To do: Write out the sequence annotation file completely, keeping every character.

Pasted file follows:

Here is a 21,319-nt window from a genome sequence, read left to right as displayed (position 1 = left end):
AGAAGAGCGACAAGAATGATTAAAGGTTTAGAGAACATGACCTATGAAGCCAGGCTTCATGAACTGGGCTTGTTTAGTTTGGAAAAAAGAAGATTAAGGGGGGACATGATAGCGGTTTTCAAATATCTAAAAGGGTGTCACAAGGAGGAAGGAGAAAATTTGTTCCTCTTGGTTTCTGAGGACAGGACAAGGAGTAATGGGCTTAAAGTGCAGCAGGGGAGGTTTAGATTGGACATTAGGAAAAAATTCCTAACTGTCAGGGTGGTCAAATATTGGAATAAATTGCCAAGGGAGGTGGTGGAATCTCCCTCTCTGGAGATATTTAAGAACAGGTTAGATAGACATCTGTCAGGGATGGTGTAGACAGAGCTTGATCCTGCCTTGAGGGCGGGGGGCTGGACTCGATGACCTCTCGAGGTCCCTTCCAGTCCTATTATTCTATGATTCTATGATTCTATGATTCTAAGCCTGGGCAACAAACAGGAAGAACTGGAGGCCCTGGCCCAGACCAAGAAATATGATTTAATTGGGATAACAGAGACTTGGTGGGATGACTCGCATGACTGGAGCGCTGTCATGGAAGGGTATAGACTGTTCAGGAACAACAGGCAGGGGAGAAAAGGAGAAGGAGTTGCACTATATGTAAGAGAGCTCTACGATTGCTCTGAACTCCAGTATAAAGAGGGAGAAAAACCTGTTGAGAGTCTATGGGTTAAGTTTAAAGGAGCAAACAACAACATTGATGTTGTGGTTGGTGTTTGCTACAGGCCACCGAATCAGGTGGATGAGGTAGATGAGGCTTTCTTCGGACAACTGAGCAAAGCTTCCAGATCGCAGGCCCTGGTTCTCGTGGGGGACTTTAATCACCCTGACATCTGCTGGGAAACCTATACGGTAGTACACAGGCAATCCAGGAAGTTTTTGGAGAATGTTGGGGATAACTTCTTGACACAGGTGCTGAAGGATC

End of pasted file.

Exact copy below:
Here is a 21,319-nt window from a genome sequence, read left to right as displayed (position 1 = left end):
AGAAGAGCGACAAGAATGATTAAAGGTTTAGAGAACATGACCTATGAAGCCAGGCTTCATGAACTGGGCTTGTTTAGTTTGGAAAAAAGAAGATTAAGGGGGGACATGATAGCGGTTTTCAAATATCTAAAAGGGTGTCACAAGGAGGAAGGAGAAAATTTGTTCCTCTTGGTTTCTGAGGACAGGACAAGGAGTAATGGGCTTAAAGTGCAGCAGGGGAGGTTTAGATTGGACATTAGGAAAAAATTCCTAACTGTCAGGGTGGTCAAATATTGGAATAAATTGCCAAGGGAGGTGGTGGAATCTCCCTCTCTGGAGATATTTAAGAACAGGTTAGATAGACATCTGTCAGGGATGGTGTAGACAGAGCTTGATCCTGCCTTGAGGGCGGGGGGCTGGACTCGATGACCTCTCGAGGTCCCTTCCAGTCCTATTATTCTATGATTCTATGATTCTATGATTCTAAGCCTGGGCAACAAACAGGAAGAACTGGAGGCCCTGGCCCAGACCAAGAAATATGATTTAATTGGGATAACAGAGACTTGGTGGGATGACTCGCATGACTGGAGCGCTGTCATGGAAGGGTATAGACTGTTCAGGAACAACAGGCAGGGGAGAAAAGGAGAAGGAGTTGCACTATATGTAAGAGAGCTCTACGATTGCTCTGAACTCCAGTATAAAGAGGGAGAAAAACCTGTTGAGAGTCTATGGGTTAAGTTTAAAGGAGCAAACAACAACATTGATGTTGTGGTTGGTGTTTGCTACAGGCCACCGAATCAGGTGGATGAGGTAGATGAGGCTTTCTTCGGACAACTGAGCAAAGCTTCCAGATCGCAGGCCCTGGTTCTCGTGGGGGACTTTAATCACCCTGACATCTGCTGGGAAACCTATACGGTAGTACACAGGCAATCCAGGAAGTTTTTGGAGAATGTTGGGGATAACTTCTTGACACAGGTGCTGAAGGATC